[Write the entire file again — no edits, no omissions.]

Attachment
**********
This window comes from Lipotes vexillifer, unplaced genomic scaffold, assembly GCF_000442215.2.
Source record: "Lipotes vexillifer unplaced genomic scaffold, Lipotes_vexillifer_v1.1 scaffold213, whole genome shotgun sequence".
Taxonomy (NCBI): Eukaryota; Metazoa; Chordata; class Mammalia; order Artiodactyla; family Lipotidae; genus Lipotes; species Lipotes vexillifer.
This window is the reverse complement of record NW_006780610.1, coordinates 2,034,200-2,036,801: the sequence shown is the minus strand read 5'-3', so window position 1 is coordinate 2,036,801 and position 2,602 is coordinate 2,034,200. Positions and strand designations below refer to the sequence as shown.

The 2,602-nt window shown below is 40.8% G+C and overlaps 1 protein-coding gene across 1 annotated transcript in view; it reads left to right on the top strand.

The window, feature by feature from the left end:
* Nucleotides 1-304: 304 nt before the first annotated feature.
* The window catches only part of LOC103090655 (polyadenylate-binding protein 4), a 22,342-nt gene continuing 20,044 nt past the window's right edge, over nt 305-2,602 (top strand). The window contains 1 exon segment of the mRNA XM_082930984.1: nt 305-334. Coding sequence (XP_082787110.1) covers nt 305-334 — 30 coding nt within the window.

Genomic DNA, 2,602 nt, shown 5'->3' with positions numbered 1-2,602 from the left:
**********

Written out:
This window comes from Lipotes vexillifer, unplaced genomic scaffold, assembly GCF_000442215.2.
Source record: "Lipotes vexillifer unplaced genomic scaffold, Lipotes_vexillifer_v1.1 scaffold213, whole genome shotgun sequence".
Taxonomy (NCBI): Eukaryota; Metazoa; Chordata; class Mammalia; order Artiodactyla; family Lipotidae; genus Lipotes; species Lipotes vexillifer.
This window is the reverse complement of record NW_006780610.1, coordinates 2,034,200-2,036,801: the sequence shown is the minus strand read 5'-3', so window position 1 is coordinate 2,036,801 and position 2,602 is coordinate 2,034,200. Positions and strand designations below refer to the sequence as shown.

The 2,602-nt window shown below is 40.8% G+C and overlaps 1 protein-coding gene across 1 annotated transcript in view; it reads left to right on the top strand.

The window, feature by feature from the left end:
* Nucleotides 1-304: 304 nt before the first annotated feature.
* The window catches only part of LOC103090655 (polyadenylate-binding protein 4), a 22,342-nt gene continuing 20,044 nt past the window's right edge, over nt 305-2,602 (top strand). The window contains 1 exon segment of the mRNA XM_082930984.1: nt 305-334. Coding sequence (XP_082787110.1) covers nt 305-334 — 30 coding nt within the window.

Genomic DNA, 2,602 nt, shown 5'->3' with positions numbered 1-2,602 from the left: